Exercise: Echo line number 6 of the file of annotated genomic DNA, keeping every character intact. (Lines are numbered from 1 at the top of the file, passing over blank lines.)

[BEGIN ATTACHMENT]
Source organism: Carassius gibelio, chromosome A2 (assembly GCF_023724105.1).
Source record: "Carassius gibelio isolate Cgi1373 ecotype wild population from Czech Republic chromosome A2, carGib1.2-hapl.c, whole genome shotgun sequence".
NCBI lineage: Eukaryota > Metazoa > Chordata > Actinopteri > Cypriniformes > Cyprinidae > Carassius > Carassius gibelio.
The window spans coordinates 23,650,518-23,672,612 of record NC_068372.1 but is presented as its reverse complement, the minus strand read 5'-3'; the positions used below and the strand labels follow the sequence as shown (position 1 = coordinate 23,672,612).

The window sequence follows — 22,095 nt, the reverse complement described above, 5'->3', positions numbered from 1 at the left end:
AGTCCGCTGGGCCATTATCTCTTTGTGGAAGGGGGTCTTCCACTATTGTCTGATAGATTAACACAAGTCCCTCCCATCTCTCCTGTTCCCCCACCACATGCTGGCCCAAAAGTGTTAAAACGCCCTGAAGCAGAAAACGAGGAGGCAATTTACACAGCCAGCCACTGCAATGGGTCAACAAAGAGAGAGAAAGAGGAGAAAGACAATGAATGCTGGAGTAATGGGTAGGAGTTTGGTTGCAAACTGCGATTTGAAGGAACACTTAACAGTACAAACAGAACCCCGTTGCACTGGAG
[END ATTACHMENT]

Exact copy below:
AGTCCGCTGGGCCATTATCTCTTTGTGGAAGGGGGTCTTCCACTATTGTCTGATAGATTAACACAAGTCCCTCCCATCTCTCCTGTTCCCCCACCACATGCTGGCCCAAAAGTGTTAAAACGCCCTGAAGCAGAAAACGAGGAGGCAATTTACACAGCCAGCCACTGCAATGGGTCAACAAAGAGAGAGAAAGAGGAGAAAGACAATGAATGCTGGAGTAATGGGTAGGAGTTTGGTTGCAAACTGCGATTTGAAGGAACACTTAACAGTACAAACAGAACCCCGTTGCACTGGAG